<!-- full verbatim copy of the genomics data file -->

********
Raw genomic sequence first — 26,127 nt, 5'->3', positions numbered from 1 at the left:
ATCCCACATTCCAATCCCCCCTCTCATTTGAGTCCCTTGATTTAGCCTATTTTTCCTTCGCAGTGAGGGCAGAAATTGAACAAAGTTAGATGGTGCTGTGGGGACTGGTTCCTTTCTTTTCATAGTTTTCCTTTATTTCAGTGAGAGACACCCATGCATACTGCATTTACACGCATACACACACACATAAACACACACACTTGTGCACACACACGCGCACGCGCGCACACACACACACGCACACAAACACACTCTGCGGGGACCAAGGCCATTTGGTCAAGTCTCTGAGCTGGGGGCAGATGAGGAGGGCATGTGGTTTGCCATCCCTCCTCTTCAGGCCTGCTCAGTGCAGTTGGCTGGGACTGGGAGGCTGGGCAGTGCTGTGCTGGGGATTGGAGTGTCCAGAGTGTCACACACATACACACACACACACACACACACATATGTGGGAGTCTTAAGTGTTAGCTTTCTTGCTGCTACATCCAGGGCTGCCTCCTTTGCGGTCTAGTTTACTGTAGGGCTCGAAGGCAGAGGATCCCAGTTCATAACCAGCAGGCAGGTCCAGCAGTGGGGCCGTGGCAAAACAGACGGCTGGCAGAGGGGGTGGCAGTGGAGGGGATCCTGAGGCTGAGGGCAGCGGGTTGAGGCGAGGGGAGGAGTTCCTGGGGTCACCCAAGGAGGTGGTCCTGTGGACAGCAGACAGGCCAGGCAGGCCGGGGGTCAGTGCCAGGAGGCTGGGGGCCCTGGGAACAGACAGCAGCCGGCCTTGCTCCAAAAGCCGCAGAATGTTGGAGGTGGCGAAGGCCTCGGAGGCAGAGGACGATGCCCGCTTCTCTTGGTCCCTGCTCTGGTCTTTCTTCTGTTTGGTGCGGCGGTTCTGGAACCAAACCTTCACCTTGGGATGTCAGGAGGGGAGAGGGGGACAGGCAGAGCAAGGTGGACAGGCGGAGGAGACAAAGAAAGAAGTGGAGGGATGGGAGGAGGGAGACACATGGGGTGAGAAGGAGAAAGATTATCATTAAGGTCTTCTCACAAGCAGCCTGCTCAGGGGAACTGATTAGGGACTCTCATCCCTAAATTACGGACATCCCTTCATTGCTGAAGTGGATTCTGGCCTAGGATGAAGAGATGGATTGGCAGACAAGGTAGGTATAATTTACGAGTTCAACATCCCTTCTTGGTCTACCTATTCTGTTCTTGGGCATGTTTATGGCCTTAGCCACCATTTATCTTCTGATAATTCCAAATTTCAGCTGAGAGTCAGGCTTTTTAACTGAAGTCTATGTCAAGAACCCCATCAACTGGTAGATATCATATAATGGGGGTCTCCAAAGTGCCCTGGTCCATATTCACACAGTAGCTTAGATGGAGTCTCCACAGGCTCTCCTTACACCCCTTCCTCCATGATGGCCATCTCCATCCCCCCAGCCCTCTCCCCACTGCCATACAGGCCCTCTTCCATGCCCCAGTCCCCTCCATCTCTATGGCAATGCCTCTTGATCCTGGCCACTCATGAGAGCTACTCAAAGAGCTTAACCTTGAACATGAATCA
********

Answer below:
Raw genomic sequence first — 26,127 nt, 5'->3', positions numbered from 1 at the left:
ATCCCACATTCCAATCCCCCCTCTCATTTGAGTCCCTTGATTTAGCCTATTTTTCCTTCGCAGTGAGGGCAGAAATTGAACAAAGTTAGATGGTGCTGTGGGGACTGGTTCCTTTCTTTTCATAGTTTTCCTTTATTTCAGTGAGAGACACCCATGCATACTGCATTTACACGCATACACACACACATAAACACACACACTTGTGCACACACACGCGCACGCGCGCACACACACACACGCACACAAACACACTCTGCGGGGACCAAGGCCATTTGGTCAAGTCTCTGAGCTGGGGGCAGATGAGGAGGGCATGTGGTTTGCCATCCCTCCTCTTCAGGCCTGCTCAGTGCAGTTGGCTGGGACTGGGAGGCTGGGCAGTGCTGTGCTGGGGATTGGAGTGTCCAGAGTGTCACACACATACACACACACACACACACACACATATGTGGGAGTCTTAAGTGTTAGCTTTCTTGCTGCTACATCCAGGGCTGCCTCCTTTGCGGTCTAGTTTACTGTAGGGCTCGAAGGCAGAGGATCCCAGTTCATAACCAGCAGGCAGGTCCAGCAGTGGGGCCGTGGCAAAACAGACGGCTGGCAGAGGGGGTGGCAGTGGAGGGGATCCTGAGGCTGAGGGCAGCGGGTTGAGGCGAGGGGAGGAGTTCCTGGGGTCACCCAAGGAGGTGGTCCTGTGGACAGCAGACAGGCCAGGCAGGCCGGGGGTCAGTGCCAGGAGGCTGGGGGCCCTGGGAACAGACAGCAGCCGGCCTTGCTCCAAAAGCCGCAGAATGTTGGAGGTGGCGAAGGCCTCGGAGGCAGAGGACGATGCCCGCTTCTCTTGGTCCCTGCTCTGGTCTTTCTTCTGTTTGGTGCGGCGGTTCTGGAACCAAACCTTCACCTTGGGATGTCAGGAGGGGAGAGGGGGACAGGCAGAGCAAGGTGGACAGGCGGAGGAGACAAAGAAAGAAGTGGAGGGATGGGAGGAGGGAGACACATGGGGTGAGAAGGAGAAAGATTATCATTAAGGTCTTCTCACAAGCAGCCTGCTCAGGGGAACTGATTAGGGACTCTCATCCCTAAATTACGGACATCCCTTCATTGCTGAAGTGGATTCTGGCCTAGGATGAAGAGATGGATTGGCAGACAAGGTAGGTATAATTTACGAGTTCAACATCCCTTCTTGGTCTACCTATTCTGTTCTTGGGCATGTTTATGGCCTTAGCCACCATTTATCTTCTGATAATTCCAAATTTCAGCTGAGAGTCAGGCTTTTTAACTGAAGTCTATGTCAAGAACCCCATCAACTGGTAGATATCATATAATGGGGGTCTCCAAAGTGCCCTGGTCCATATTCACACAGTAGCTTAGATGGAGTCTCCACAGGCTCTCCTTACACCCCTTCCTCCATGATGGCCATCTCCATCCCCCCAGCCCTCTCCCCACTGCCATACAGGCCCTCTTCCATGCCCCAGTCCCCTCCATCTCTATGGCAATGCCTCTTGATCCTGGCCACTCATGAGAGCTACTCAAAGAGCTTAACCTTGAACATGAATCA